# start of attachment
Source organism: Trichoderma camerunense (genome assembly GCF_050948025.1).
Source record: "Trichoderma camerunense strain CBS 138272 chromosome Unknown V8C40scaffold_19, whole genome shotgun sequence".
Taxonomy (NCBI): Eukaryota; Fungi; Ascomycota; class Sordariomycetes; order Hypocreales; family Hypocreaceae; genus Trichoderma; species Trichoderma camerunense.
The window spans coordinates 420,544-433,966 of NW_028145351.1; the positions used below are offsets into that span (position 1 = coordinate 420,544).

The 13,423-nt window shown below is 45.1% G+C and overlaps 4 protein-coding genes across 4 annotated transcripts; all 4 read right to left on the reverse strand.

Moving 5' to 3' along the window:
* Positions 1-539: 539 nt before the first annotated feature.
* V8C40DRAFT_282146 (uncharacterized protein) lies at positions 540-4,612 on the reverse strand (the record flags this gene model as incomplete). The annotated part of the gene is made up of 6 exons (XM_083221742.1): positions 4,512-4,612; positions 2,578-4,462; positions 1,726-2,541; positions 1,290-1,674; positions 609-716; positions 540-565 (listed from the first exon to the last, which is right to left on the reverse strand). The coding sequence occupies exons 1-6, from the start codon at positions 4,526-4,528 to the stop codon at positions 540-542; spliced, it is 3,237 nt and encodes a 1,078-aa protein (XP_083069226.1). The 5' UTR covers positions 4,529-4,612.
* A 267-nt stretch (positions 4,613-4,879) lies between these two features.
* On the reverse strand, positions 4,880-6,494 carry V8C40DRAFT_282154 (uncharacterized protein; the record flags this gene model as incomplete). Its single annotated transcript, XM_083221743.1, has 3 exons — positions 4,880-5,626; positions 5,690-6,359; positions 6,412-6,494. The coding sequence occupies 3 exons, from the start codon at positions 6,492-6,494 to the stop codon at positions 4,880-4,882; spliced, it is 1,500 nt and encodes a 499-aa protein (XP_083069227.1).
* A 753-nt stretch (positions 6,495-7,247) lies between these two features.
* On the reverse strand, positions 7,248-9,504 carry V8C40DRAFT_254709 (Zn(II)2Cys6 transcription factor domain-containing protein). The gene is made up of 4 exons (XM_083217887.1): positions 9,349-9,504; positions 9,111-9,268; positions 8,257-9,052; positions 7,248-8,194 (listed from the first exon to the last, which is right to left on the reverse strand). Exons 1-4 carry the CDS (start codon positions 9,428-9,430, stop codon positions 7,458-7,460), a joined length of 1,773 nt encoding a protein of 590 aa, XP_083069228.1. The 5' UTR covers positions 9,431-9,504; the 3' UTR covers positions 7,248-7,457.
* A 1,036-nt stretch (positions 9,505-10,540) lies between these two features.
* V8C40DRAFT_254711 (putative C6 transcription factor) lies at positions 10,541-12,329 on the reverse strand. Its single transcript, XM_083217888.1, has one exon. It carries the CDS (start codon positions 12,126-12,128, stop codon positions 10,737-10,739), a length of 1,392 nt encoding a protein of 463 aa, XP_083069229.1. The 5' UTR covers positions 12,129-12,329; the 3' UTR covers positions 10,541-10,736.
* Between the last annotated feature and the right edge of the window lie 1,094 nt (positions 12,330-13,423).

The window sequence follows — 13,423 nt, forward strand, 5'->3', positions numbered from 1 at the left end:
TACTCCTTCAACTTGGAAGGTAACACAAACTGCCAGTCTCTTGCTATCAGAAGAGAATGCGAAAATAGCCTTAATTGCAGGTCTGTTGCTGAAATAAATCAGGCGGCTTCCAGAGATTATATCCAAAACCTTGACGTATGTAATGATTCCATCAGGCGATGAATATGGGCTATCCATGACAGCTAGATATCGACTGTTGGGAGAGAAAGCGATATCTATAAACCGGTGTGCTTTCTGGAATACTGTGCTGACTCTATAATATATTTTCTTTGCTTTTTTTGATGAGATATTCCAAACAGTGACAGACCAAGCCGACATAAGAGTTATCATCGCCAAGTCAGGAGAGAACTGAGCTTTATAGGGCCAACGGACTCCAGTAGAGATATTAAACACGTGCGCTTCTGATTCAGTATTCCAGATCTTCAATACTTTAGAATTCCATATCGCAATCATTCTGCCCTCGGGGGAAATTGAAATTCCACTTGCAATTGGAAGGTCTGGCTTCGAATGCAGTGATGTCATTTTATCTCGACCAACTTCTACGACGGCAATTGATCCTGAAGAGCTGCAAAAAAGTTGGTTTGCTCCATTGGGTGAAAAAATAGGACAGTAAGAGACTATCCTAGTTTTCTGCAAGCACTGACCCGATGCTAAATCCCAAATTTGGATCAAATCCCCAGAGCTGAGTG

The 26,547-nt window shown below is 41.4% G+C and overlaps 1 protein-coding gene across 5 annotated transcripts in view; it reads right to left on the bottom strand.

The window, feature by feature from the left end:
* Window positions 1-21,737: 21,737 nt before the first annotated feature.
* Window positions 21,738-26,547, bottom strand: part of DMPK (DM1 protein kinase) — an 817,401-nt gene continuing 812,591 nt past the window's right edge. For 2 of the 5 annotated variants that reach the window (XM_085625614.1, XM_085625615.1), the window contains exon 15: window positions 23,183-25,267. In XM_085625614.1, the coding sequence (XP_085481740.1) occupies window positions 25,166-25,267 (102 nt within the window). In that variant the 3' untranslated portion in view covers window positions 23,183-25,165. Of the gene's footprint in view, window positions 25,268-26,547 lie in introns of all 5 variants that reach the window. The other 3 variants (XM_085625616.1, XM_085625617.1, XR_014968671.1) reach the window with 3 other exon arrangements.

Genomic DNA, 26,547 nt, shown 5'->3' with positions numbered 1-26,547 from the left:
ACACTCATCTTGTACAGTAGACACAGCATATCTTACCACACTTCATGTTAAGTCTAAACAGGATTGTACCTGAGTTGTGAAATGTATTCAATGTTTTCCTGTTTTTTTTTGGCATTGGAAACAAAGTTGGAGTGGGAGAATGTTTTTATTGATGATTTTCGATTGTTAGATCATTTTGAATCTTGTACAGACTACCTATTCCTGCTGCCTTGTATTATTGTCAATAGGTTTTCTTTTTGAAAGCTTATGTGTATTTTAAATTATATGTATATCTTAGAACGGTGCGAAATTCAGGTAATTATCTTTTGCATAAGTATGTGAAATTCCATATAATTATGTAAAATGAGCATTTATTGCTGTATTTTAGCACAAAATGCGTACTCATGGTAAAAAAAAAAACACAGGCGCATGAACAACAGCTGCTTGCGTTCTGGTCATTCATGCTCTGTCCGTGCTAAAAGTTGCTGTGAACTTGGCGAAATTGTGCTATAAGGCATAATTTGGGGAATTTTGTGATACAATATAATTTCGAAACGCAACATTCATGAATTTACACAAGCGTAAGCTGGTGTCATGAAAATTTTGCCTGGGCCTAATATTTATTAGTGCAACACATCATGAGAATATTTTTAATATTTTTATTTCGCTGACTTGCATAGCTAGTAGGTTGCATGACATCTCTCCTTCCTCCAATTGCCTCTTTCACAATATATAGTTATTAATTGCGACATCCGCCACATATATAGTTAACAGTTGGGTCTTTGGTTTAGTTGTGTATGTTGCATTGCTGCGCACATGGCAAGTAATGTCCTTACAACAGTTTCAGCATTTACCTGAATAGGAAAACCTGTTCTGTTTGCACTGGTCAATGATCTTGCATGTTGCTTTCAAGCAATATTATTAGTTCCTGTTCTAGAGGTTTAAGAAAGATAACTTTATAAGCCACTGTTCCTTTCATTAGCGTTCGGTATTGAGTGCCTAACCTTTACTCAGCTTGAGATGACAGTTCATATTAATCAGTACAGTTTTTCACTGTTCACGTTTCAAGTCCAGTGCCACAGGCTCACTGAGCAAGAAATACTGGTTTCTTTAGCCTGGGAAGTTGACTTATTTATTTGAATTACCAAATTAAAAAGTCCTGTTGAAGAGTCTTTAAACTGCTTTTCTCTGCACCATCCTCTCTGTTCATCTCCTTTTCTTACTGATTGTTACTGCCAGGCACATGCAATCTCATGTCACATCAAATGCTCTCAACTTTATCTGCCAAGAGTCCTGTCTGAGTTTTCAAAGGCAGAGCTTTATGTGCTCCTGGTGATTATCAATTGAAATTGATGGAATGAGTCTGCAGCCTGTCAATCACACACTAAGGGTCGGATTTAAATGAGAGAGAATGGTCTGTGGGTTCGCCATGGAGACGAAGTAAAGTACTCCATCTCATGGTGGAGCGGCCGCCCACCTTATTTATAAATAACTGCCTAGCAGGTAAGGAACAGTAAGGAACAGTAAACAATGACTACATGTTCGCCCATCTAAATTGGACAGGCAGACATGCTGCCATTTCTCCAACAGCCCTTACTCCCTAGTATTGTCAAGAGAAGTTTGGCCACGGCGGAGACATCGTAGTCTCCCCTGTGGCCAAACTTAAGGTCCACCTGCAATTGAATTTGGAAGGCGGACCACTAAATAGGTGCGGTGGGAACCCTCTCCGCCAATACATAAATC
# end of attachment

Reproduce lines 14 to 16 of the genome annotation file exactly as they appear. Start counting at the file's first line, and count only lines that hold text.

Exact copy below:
* V8C40DRAFT_254711 (putative C6 transcription factor) lies at positions 10,541-12,329 on the reverse strand. Its single transcript, XM_083217888.1, has one exon. It carries the CDS (start codon positions 12,126-12,128, stop codon positions 10,737-10,739), a length of 1,392 nt encoding a protein of 463 aa, XP_083069229.1. The 5' UTR covers positions 12,129-12,329; the 3' UTR covers positions 10,541-10,736.
* Between the last annotated feature and the right edge of the window lie 1,094 nt (positions 12,330-13,423).

The window sequence follows — 13,423 nt, forward strand, 5'->3', positions numbered from 1 at the left end: